In Zimbabwe’s ICSID Arbitration, English High Court Rules State Immunity Irrelevant

AM Editorial Team

The English High Court has recently made a significant judgment regarding the Convention on the Settlement of Investment Disputes between States and Nationals of Other States (ICSID Convention). The court rejected Zimbabwe’s application to set aside an order for registering an award made under the Convention, which challenges the prevailing view on whether the ICSID Convention constitutes an effective waiver of State immunity.

The judgment takes a “novel approach” by concluding that state immunity is irrelevant to registering an ICSID award. This decision has important implications for the settlement of investment disputes between states and nationals of other states, as well as for the ICSID Convention and its adjudicative jurisdiction.

ICSID Award Orders Zimbabwe to Pay USD 125m

In a case involving Zimbabwe’s Land Reform Programme, two companies brought an ICSID arbitration alleging expropriation of their land under the Zimbabwe-Switzerland Bilateral Investment Treaty. The tribunal ordered Zimbabwe to pay some USD 125m plus interest and costs on 28 July 2015. The Award was upheld by the ICSID annulment committee on 21 September 2018. However, the Award was never satisfied.

On 15 September 2021, the claimants made an ex parte application to register the Award in England under the Arbitration (International Investment Disputes) Act 1966 (1966 Act). The registration order (the Order) was granted on 27 May 2022.

The Award requires Zimbabwe to pay USD 125m plus interest and costs to the two companies. The Order allows the claimants to enforce the Award as if it were a judgment of the High Court of England and Wales. This means that the claimants can execute against assets in England and Wales to satisfy the Award. It also allows them to register the Award in other jurisdictions to facilitate enforcement.

The Award covers compensation for the expropriation of land, restitution of legal title in the properties, and pecuniary and moral damages. The case highlights the importance of recognition and enforcement of arbitral awards and the consequences of failing to satisfy them.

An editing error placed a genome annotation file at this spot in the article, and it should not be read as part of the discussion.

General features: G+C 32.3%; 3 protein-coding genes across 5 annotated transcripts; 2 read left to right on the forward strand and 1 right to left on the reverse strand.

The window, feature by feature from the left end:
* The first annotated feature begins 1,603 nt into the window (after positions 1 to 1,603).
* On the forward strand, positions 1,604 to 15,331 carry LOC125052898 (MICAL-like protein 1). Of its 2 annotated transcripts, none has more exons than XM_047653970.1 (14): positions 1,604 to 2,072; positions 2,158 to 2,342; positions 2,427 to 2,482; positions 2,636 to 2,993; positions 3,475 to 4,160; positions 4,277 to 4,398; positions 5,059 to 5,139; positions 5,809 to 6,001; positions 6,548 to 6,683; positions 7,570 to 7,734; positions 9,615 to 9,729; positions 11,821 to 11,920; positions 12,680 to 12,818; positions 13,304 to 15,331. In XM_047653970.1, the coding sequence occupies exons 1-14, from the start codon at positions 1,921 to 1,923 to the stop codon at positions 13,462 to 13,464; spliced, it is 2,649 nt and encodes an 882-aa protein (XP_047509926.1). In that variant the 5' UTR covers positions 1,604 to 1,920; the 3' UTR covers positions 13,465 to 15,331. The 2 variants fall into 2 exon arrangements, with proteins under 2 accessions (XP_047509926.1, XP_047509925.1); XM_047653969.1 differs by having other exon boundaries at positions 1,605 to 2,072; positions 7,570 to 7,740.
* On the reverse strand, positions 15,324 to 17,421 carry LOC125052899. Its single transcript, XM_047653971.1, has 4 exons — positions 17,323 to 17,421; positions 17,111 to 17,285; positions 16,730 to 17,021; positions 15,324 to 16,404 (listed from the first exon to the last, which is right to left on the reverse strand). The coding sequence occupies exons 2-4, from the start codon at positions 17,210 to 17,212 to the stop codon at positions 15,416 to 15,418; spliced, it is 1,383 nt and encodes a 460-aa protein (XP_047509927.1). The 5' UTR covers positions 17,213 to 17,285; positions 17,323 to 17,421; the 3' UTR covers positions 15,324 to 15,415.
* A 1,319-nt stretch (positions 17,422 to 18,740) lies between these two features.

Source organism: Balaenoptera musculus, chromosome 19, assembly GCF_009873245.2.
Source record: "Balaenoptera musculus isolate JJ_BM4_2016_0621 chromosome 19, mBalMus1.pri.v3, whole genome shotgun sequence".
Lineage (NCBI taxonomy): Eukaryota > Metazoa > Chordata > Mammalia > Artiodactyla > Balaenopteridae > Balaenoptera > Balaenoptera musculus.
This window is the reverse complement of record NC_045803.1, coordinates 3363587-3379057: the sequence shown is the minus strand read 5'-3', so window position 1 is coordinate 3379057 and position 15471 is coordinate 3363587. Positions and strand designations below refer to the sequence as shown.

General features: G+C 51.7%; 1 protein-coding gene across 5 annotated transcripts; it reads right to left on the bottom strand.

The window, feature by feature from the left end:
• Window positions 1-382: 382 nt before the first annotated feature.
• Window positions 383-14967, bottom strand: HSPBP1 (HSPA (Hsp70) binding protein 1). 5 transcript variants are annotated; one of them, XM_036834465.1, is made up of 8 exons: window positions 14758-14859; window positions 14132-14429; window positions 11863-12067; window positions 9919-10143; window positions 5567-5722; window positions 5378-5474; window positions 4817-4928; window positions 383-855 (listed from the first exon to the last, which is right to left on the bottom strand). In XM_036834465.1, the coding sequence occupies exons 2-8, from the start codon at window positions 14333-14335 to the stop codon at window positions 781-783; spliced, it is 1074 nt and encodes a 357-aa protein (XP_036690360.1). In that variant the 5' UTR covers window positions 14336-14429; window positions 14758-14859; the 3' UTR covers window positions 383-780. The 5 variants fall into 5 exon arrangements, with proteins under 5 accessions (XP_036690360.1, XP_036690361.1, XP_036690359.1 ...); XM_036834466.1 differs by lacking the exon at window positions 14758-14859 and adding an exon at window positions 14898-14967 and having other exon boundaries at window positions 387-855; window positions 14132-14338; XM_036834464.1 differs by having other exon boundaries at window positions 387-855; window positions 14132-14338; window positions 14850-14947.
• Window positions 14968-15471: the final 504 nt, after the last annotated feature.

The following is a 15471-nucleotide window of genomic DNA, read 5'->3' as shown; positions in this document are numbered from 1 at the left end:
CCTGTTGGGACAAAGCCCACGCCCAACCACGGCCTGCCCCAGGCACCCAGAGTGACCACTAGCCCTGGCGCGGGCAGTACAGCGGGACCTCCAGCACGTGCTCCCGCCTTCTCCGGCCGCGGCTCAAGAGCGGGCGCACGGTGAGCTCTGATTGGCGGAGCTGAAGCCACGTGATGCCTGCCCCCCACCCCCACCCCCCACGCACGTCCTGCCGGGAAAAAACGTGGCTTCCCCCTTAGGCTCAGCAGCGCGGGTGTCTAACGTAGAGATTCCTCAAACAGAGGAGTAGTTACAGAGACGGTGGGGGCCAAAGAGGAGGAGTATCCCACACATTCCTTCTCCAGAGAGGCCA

Zimbabwe’s Challenge to the Order

Zimbabwe has applied to set aside the Order, arguing that it is immune from the jurisdiction of the UK courts under s.1(1) of the State Immunity Act 1978 (SIA 1978). This section establishes that a State has immunity from the jurisdiction of the UK courts, unless one of the exceptions in the SIA applies.

The claimants, on the other hand, have relied on the exceptions to immunity in ss. 2 and 9 of the SIA 1978. They have argued that Zimbabwe falls within one or both of the exceptions to immunity because it had submitted to the jurisdiction of the UK courts by virtue of its agreement to the ICSID Convention. Additionally, they have claimed that Zimbabwe had agreed to submit the underlying dispute to ICSID arbitration and therefore, was not immune in respect of proceedings in the UK relating to that arbitration.

This argument is not without precedent, as the exceptions to immunity have been before the courts recently, including in Infrastructure Services v Spain. The claimants’ submission to the jurisdiction of the UK courts is based on the validity of the arbitration agreement and the submission to jurisdiction, which the annulment committee had previously annulled.

The challenge to the Order raises questions about the validity of the arbitration agreement and the submission to jurisdiction, as well as the extent of Zimbabwe’s immunity from the jurisdiction of the UK courts. The outcome of the appeal will have significant implications for the Republic of Zimbabwe and its future submission to jurisdiction in identifiable proceedings.

High Court declines to follow Infrastructure Services v Spain

In a recent case, the High Court declined to follow the decision in Infrastructure Services v Spain. The court dismissed the claimants’ arguments that Zimbabwe fell within the exceptions in the State Immunity Act 1978 (SIA 1978).

The court found that Articles 53-55 of the International Centre for Settlement of Investment Disputes (ICSID) Convention require a Contracting State to recognize an ICSID award as binding and to enforce any pecuniary obligations. The ICSID Convention provided a general waiver of state immunity in respect of recognition and enforcement but not execution. This is because execution was expressly carved out in Articles 54(3) and 55 of the ICSID Convention. However, the court noted that the general waiver must fall within the scope of the exceptions in the SIA 1978 before a State would lose immunity.